Cian Nugent is a guitar player from Dublin, Ireland whose music combines personal passions, such as suburban/coastal blues, traditional music, 1960s & ’70s singer-songwriters, psychedelic rock,critically jazz ambitions and 20th century composition. Born With The Caul is his first full length with 4 piece-band The Cosmos and follows his acclaimed 2011 solo effort Doubles. Like that album, Caul is comprised of a few expansive, developed pieces (three, to be exact). Led by Nugent’s guitar playing – always inviting, subdued and unpredictable – the band takes these songs into darker, richer territories opening a whole new galaxy for this young guitar player to explore.
Nathan Salsburg’s 2011 debut was a beautiful ode to racehorses (a point of pride for any resident of Kentucky). Comprised of seven acoustic guitar instrumentals and one vocal track, Affirmed caused Popmatters to declare the record “one that others like it will soon be measured against.” His second go-round is a grander effort. Although still primarily composed of acoustic guitar, the songs sound bigger. They bounce along, weaving through unexpected twists and turns, with the occasional piano melody or fiddle line.
Houndstooth is a 5 piece rock and roll band from Portland, OR informed, decidedly, by the grand history of rock acts, but it may be more helpful to think about a William Eggleston photo or an Alice Munro short story to get the feel of the band; two Southerners (Katie Bernstein and John Gnorski), two Detroiters (Courtney Sheedy and Mike Yun), and a Canadian (Graeme Gibson). Their debut LP, “Ride Out The Dark,” is a collection of songs that came out of that universally tumultuous year of 2012, and speak to the light at the end of that tunnel we all made it through. Sit with it for a while; it’s the kind of record that makes you homesick for an un-nameable place and puts you in its own sort of darkness on the edge of town, where things are raw and alive and unchained.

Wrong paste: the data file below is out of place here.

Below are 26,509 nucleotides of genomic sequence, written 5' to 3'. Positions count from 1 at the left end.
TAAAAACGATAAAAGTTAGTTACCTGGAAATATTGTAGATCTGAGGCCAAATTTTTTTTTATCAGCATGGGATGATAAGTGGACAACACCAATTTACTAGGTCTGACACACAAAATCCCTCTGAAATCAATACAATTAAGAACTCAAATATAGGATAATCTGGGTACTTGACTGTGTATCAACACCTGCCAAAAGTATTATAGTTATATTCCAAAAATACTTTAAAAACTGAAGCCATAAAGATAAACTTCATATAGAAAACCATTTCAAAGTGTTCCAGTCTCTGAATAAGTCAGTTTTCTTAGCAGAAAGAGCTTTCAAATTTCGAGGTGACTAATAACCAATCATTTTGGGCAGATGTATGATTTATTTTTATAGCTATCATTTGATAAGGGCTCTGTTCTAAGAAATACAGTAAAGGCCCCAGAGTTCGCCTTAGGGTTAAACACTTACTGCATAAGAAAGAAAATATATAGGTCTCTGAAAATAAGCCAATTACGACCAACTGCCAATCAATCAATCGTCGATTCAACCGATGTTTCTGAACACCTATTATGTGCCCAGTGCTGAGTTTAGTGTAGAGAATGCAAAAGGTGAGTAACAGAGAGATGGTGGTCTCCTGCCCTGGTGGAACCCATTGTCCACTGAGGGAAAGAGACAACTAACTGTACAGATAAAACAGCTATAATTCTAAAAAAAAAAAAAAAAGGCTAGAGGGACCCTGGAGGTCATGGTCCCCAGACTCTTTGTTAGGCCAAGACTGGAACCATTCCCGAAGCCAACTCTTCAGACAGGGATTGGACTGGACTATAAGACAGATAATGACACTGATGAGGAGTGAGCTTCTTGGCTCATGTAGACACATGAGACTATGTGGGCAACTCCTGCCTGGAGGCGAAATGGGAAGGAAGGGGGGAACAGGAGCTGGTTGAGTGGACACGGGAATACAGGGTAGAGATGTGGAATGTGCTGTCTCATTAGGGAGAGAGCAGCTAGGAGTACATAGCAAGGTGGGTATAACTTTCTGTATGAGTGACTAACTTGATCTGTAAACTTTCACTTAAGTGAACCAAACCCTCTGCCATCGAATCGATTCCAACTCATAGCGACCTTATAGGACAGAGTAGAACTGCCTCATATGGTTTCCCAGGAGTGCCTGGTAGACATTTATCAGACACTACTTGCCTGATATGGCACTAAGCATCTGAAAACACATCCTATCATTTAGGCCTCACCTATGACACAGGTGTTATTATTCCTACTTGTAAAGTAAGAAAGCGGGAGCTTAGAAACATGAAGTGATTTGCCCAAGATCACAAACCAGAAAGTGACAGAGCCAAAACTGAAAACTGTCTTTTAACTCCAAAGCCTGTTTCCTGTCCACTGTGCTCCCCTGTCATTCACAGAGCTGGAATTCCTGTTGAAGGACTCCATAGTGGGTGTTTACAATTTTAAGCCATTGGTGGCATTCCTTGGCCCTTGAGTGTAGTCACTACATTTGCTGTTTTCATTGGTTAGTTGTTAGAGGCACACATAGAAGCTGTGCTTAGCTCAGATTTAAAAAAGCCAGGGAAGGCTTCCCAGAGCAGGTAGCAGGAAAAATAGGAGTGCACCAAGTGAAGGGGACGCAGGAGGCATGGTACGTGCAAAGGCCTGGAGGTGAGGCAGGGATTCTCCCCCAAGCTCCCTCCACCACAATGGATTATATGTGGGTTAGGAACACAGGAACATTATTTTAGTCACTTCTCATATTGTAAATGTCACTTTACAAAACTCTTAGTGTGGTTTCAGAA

Third studio album from New York's kings of choogle Endless Boogie. The 8 tracks are still rooted in informal jams but this one finds them expanding their sound dynamically: more guitar, more atmosphere, deeper grooves. Frontman Paul Major finds new ways to grunt, holler and groan, sounding more crazed tongue-speaker than vocalist in a rock band. The addition of Matt Sweeney on third guitar takes the intensity up while providing a willing partner for Major to play off. Mojo Magazine say: "It's a roller-coaster of amplified sound... Long Island is alive and involving, creating a world of it's own".
Family Band is a collaboration between visual artist turned singer Kim Krans and heavy-metal guitarist Jonny Ollsin. The couple met in the Catskill mountains in 2005 and still write many of their songs there in a two-room, hand-built cabin. Grace and Lies is the group's second album, and as the title suggests, it is equal parts light and shadow, evoking the mystery and terror of early Cat Power, the ghostly aura of Warpaint, with whom Family Band toured in 2011, and the hushed longing of prime-era Cowboy Junkies. Though they explored similar territory – both sonically and lyrically – on their self-released debut, Miller Path, on Grace their canvas is wider -- the greys lusher, the blacks deeper.
Five new songs recorded in Toronto and intended to hold fans over until September, when Doug Paisley will release the follow-up to 2010's critically acclaimed Constant Companion. If you slept on that album, then we're sorry, but use this affodably priced EP as an excuse to acquaint yourself with one of the finest working songwriters, who Time Out NY called "the purest voice to come down the pike in ages."
In Toronto, Jennifer Castle possesses a sought after voice, singing on albums by Fucked Up, The Constantines and Doug Paisley. Castlemusic is her debut under her own name (she previously performed as Castlemusic). It’s full of rambles, waltzes and ballads. It wanders with equal parts feedback and quiet, through dark melodies, wistful, and straight out of a hazed dream or some offbeat 70’s AM station. The songs have that type of familiarity, as if they were always there. Castle is backed by an assortment of musicians: pedal steel, percussion, vibraphone. She handles guitar and piano herself, but it’s her voice which is ultimately the guide. Like “cold smoke”, as one writer puts it: it’s enveloping and unmistakably present.